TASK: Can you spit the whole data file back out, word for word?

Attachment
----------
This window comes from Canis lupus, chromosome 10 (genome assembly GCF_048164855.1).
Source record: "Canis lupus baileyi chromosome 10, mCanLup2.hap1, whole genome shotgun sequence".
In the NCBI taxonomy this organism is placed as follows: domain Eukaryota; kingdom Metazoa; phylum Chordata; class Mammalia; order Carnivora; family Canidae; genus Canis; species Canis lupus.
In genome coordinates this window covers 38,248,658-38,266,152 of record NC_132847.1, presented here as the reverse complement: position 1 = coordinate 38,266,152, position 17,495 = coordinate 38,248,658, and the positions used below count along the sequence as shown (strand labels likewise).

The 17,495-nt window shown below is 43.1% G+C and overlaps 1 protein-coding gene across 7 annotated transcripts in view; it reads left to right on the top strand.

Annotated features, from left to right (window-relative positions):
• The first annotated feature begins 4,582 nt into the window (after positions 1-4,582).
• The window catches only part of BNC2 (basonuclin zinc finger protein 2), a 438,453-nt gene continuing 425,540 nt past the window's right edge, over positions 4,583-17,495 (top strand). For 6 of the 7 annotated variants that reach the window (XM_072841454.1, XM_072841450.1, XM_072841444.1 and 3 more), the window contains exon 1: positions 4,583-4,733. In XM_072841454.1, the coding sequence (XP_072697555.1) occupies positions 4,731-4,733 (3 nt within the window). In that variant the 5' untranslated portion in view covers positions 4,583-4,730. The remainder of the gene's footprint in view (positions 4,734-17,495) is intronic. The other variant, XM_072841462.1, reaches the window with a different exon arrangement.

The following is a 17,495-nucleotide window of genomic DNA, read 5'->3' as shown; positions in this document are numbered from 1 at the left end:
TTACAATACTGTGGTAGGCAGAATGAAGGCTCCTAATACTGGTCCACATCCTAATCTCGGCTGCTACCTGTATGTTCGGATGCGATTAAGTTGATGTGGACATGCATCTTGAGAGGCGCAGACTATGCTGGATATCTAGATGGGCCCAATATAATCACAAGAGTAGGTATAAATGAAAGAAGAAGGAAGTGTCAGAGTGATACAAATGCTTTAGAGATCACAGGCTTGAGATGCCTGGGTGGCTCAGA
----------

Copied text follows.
This window comes from Canis lupus, chromosome 10 (genome assembly GCF_048164855.1).
Source record: "Canis lupus baileyi chromosome 10, mCanLup2.hap1, whole genome shotgun sequence".
In the NCBI taxonomy this organism is placed as follows: domain Eukaryota; kingdom Metazoa; phylum Chordata; class Mammalia; order Carnivora; family Canidae; genus Canis; species Canis lupus.
In genome coordinates this window covers 38,248,658-38,266,152 of record NC_132847.1, presented here as the reverse complement: position 1 = coordinate 38,266,152, position 17,495 = coordinate 38,248,658, and the positions used below count along the sequence as shown (strand labels likewise).

The 17,495-nt window shown below is 43.1% G+C and overlaps 1 protein-coding gene across 7 annotated transcripts in view; it reads left to right on the top strand.

Annotated features, from left to right (window-relative positions):
• The first annotated feature begins 4,582 nt into the window (after positions 1-4,582).
• The window catches only part of BNC2 (basonuclin zinc finger protein 2), a 438,453-nt gene continuing 425,540 nt past the window's right edge, over positions 4,583-17,495 (top strand). For 6 of the 7 annotated variants that reach the window (XM_072841454.1, XM_072841450.1, XM_072841444.1 and 3 more), the window contains exon 1: positions 4,583-4,733. In XM_072841454.1, the coding sequence (XP_072697555.1) occupies positions 4,731-4,733 (3 nt within the window). In that variant the 5' untranslated portion in view covers positions 4,583-4,730. The remainder of the gene's footprint in view (positions 4,734-17,495) is intronic. The other variant, XM_072841462.1, reaches the window with a different exon arrangement.

The following is a 17,495-nucleotide window of genomic DNA, read 5'->3' as shown; positions in this document are numbered from 1 at the left end:
TTACAATACTGTGGTAGGCAGAATGAAGGCTCCTAATACTGGTCCACATCCTAATCTCGGCTGCTACCTGTATGTTCGGATGCGATTAAGTTGATGTGGACATGCATCTTGAGAGGCGCAGACTATGCTGGATATCTAGATGGGCCCAATATAATCACAAGAGTAGGTATAAATGAAAGAAGAAGGAAGTGTCAGAGTGATACAAATGCTTTAGAGATCACAGGCTTGAGATGCCTGGGTGGCTCAGA